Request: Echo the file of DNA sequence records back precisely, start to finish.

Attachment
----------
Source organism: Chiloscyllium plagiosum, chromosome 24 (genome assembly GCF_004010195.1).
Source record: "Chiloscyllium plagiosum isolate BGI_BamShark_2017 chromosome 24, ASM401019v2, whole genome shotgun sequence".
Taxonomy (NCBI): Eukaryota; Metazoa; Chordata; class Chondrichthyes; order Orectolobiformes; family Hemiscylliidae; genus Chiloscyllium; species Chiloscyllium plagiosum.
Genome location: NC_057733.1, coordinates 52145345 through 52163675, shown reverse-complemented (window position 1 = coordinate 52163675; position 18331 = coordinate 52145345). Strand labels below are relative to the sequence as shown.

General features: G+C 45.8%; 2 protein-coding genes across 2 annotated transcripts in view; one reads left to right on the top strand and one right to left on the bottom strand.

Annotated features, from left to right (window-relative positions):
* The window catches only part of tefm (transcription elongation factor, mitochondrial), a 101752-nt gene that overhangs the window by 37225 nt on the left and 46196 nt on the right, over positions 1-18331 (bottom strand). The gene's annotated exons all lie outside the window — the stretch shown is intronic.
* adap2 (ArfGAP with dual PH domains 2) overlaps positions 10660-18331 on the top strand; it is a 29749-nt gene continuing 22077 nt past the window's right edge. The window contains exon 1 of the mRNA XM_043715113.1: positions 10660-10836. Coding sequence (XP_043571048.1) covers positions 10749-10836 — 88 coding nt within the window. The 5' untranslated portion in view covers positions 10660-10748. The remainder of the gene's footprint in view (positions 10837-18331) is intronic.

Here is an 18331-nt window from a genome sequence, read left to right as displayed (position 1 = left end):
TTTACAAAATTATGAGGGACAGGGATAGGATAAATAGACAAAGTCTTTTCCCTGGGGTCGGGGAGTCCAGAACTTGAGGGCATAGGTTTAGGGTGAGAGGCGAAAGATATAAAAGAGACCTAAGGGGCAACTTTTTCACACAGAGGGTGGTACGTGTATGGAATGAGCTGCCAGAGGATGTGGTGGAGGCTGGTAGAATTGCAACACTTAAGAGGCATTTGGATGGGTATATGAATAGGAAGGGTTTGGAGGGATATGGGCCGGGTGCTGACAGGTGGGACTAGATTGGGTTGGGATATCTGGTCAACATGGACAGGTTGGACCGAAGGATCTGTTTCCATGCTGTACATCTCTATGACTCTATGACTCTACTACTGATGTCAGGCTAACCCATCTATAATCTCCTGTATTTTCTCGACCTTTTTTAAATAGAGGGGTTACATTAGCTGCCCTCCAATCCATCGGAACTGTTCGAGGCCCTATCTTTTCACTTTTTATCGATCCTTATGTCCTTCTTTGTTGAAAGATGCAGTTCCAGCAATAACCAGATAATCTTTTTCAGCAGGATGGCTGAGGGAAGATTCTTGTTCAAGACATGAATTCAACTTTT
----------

Source organism: Chiloscyllium plagiosum, chromosome 24 (genome assembly GCF_004010195.1).
Source record: "Chiloscyllium plagiosum isolate BGI_BamShark_2017 chromosome 24, ASM401019v2, whole genome shotgun sequence".
Taxonomy (NCBI): Eukaryota; Metazoa; Chordata; class Chondrichthyes; order Orectolobiformes; family Hemiscylliidae; genus Chiloscyllium; species Chiloscyllium plagiosum.
Genome location: NC_057733.1, coordinates 52145345 through 52163675, shown reverse-complemented (window position 1 = coordinate 52163675; position 18331 = coordinate 52145345). Strand labels below are relative to the sequence as shown.

General features: G+C 45.8%; 2 protein-coding genes across 2 annotated transcripts in view; one reads left to right on the top strand and one right to left on the bottom strand.

Annotated features, from left to right (window-relative positions):
* The window catches only part of tefm (transcription elongation factor, mitochondrial), a 101752-nt gene that overhangs the window by 37225 nt on the left and 46196 nt on the right, over positions 1-18331 (bottom strand). The gene's annotated exons all lie outside the window — the stretch shown is intronic.
* adap2 (ArfGAP with dual PH domains 2) overlaps positions 10660-18331 on the top strand; it is a 29749-nt gene continuing 22077 nt past the window's right edge. The window contains exon 1 of the mRNA XM_043715113.1: positions 10660-10836. Coding sequence (XP_043571048.1) covers positions 10749-10836 — 88 coding nt within the window. The 5' untranslated portion in view covers positions 10660-10748. The remainder of the gene's footprint in view (positions 10837-18331) is intronic.

Here is an 18331-nt window from a genome sequence, read left to right as displayed (position 1 = left end):
TTTACAAAATTATGAGGGACAGGGATAGGATAAATAGACAAAGTCTTTTCCCTGGGGTCGGGGAGTCCAGAACTTGAGGGCATAGGTTTAGGGTGAGAGGCGAAAGATATAAAAGAGACCTAAGGGGCAACTTTTTCACACAGAGGGTGGTACGTGTATGGAATGAGCTGCCAGAGGATGTGGTGGAGGCTGGTAGAATTGCAACACTTAAGAGGCATTTGGATGGGTATATGAATAGGAAGGGTTTGGAGGGATATGGGCCGGGTGCTGACAGGTGGGACTAGATTGGGTTGGGATATCTGGTCAACATGGACAGGTTGGACCGAAGGATCTGTTTCCATGCTGTACATCTCTATGACTCTATGACTCTACTACTGATGTCAGGCTAACCCATCTATAATCTCCTGTATTTTCTCGACCTTTTTTAAATAGAGGGGTTACATTAGCTGCCCTCCAATCCATCGGAACTGTTCGAGGCCCTATCTTTTCACTTTTTATCGATCCTTATGTCCTTCTTTGTTGAAAGATGCAGTTCCAGCAATAACCAGATAATCTTTTTCAGCAGGATGGCTGAGGGAAGATTCTTGTTCAAGACATGAATTCAACTTTT